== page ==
It is not impossible that Princess Mary's household could have been reorganised some time before her former servants found posts with Henry FitzRoy. Although he was more well known from 1525 and onwards, there is some evidence that he was in receipt of royal favour before his ennoblement; the "Lord Henry" in question is not identified but given that the subject was not considered to require a title and that the list has survived with further documents relating to the household established for Henry FitzRoy after his ennoblement, it would seem reasonable to assume that it is Henry FitzRoy. The familiar way in which he is described as "My Lord Henry" is interesting and suggests that, amongst the officers close to the King, at least, his existence was hardly a secret. Alternatively, he may have been raised in the north with his mother and her husband Gilbert Tailboys, 1st Baron Tailboys of Kyme, their children. By 1525, the Tudor dynasty had been on the throne for 40 years, it had strong government, an end to the Wars of the Roses, a beloved king on the throne.

However, cracks were beginning to appear. By the sixteenth year of Henry's reign, he was a 34-year-old man still in his prime.

Veiled Rebecca

The Veiled Rebecca or The Veiled Rebekah is a marble sculpture created by the Italian neoclassical sculptor Giovanni Maria Benzoni. Benzoni first executed the work in 1863 for Robert Winthe of London, it depicts the scene from the Hebrew Bible when a modest Rebecca covers herself with a veil upon meeting her future husband, Isaac. Veiled women were a popular sculptural motif among Benzoni and his peers in 19th-century Italy for a number of reasons; the first was that these works highlighted the artistry of the sculptor since achieving the illusion that stone is fabric clinging to a body requires a high level of skill. Secondly, a veiled woman had become an allegory for Italian unification. Benzoni's workshop made a number of copies of The Veiled Rebecca. A 19th-century English art journal noted that: Benzoni, the fashionable Roman sculptor, whose studio has been visited by a number of crowned heads, exhibits in his suite of showrooms, several replicas in different sizes of his Diana, his veiled Rebecca before her meeting with Isaac, the'Four Seasons,' &c.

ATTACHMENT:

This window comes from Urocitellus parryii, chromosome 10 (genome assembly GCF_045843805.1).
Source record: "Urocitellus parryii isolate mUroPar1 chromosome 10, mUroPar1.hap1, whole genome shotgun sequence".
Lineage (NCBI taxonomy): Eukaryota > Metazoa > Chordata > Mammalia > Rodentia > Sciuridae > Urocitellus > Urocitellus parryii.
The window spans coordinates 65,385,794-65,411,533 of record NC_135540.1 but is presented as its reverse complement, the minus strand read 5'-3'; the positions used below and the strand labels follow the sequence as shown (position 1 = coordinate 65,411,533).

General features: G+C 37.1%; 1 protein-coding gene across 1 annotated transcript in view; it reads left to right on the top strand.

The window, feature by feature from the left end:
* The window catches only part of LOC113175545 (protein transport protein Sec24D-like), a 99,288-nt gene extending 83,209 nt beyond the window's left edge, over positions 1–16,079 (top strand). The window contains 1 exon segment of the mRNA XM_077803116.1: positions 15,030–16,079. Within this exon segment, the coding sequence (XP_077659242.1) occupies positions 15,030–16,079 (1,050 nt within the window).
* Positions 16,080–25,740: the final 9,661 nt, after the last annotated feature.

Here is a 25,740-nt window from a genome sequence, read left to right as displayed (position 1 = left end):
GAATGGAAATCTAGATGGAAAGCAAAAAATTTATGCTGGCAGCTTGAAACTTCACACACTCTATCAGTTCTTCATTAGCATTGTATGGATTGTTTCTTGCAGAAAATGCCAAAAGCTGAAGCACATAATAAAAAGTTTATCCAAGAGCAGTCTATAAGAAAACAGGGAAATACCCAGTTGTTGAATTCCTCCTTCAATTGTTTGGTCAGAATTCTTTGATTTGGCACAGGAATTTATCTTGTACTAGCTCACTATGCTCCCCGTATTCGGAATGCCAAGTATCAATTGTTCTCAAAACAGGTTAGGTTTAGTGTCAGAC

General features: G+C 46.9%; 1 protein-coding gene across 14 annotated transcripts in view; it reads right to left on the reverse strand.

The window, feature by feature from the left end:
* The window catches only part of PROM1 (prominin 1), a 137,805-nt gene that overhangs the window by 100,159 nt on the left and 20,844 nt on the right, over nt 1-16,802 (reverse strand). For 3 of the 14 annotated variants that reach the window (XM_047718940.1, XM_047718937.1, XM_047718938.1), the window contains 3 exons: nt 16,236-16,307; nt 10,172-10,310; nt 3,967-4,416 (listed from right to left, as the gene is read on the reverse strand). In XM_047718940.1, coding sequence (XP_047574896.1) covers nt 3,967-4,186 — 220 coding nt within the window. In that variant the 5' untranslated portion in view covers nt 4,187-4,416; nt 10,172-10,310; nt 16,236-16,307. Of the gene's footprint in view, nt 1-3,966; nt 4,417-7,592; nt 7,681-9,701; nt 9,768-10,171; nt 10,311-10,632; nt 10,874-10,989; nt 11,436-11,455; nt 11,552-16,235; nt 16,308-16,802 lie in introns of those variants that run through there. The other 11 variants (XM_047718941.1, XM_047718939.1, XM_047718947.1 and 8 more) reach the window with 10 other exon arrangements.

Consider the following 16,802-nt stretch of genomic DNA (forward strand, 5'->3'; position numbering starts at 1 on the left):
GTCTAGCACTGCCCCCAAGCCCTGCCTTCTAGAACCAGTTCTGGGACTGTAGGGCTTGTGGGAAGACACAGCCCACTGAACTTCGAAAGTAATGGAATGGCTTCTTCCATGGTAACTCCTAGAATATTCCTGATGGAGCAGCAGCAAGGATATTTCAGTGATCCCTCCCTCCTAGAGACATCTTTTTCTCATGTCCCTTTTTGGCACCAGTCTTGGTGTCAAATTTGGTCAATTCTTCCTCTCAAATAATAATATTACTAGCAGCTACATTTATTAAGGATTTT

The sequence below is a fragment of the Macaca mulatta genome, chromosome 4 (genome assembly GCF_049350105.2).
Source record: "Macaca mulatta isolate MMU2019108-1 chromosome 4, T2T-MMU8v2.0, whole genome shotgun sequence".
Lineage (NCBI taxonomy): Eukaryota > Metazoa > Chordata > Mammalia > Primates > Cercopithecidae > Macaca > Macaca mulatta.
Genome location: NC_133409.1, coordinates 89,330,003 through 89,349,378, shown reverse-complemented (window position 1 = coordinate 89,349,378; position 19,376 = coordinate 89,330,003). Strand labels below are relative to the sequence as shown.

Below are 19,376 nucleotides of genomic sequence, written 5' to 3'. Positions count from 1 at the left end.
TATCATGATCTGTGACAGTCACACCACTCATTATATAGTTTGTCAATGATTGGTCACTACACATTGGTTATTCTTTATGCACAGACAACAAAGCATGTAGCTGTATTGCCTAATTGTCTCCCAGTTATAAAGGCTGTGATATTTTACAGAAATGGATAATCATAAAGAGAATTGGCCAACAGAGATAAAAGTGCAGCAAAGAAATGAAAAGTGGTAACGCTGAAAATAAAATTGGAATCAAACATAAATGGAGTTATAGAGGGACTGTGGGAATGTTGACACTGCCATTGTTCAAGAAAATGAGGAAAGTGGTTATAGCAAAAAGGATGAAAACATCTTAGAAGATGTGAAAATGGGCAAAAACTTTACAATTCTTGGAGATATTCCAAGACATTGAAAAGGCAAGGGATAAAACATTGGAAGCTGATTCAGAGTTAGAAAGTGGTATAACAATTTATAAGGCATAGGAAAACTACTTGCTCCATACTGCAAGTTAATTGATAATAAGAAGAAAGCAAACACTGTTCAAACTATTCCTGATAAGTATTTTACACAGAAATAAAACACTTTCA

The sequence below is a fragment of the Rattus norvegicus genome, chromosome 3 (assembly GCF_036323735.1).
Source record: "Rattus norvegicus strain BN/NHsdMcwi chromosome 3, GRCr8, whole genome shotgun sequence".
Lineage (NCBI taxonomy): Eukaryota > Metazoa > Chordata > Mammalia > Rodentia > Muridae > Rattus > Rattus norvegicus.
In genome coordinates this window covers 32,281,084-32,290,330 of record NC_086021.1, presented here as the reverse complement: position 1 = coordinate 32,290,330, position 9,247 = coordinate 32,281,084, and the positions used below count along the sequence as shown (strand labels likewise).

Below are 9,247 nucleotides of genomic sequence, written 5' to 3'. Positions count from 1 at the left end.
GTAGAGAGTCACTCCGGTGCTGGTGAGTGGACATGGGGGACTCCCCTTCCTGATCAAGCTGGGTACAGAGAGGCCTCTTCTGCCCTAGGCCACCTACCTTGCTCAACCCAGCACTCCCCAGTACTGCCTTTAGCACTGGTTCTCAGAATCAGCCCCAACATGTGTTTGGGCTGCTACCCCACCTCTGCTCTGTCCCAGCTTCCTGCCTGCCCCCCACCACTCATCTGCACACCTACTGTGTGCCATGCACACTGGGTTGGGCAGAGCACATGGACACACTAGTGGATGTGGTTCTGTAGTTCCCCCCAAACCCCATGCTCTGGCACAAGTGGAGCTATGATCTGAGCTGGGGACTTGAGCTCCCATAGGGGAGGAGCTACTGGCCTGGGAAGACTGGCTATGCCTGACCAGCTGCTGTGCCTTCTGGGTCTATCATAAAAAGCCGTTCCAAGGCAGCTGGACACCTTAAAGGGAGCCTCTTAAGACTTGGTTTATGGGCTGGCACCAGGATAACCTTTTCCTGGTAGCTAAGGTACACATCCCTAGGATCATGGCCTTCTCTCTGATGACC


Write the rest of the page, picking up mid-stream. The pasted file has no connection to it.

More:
Copies of The Veiled Rebecca can be found at these museums: High Museum of Art in Georgia. Listed in the catalog as The Veiled Rebekah and dated 1864. Berkshire Museum, Massachusetts. Dated c. 1866. Detroit Institute of Arts, Michigan; this smaller version is listed in the catalog as The Veiled Lady and dated 1872. Salar Jung Museum, India. Dated 1876. Cedarhurst Center for the Arts, Mount Vernon, Illinois. Vestal Virgin Tuccia, 1743 sculpture Modesty, 1752 sculpture Veiled Christ, 1753 sculpture The Veiled Virgin, mid-19th century sculpture The Veiled Nun, c. 1863 sculpture MH. "Art in Rome, 1872". The Art-Journal. London: George Virtue. 34: 131–132. Retrieved 2019-10-01. Petrucci, Francesco, ed.. Papi In Posa: 500 Years of Papal Portraiture. Gangemi Editore. ISBN 8849208766

Massimo Tamburini

Massimo Tamburini was an Italian motorcycle designer for Cagiva, MV Agusta, one of the founders of Bimota. Tamburini's designs are iconic in their field, with one critic calling him the "Michelangelo of motorbike design", his Ducati 916 and MV Agusta F4 were included in the Guggenheim Museum's The Art of the Motorcycle exhibit of 1998–1999. He lived and worked in San Marino at the Cagiva Research Center, a subsidiary of Cagiva now MV Agusta, from which he retired on December 31, 2008. Tamburini was born on November 1943 in Rimini, where his family were farmers. Although he aspired to attend university, for financial reasons he instead attended the Istituto Tecnico Industriale di Rimini, a technical school in Rimini. According to his biography published by the City of Rimini, he did not finish his technical education for health reasons, began working at age 18 on heating ductwork. Tamburini said, "I have always had a huge passion for motorcycles—my mother used to complain about it when I was a little boy, calling it my obsession!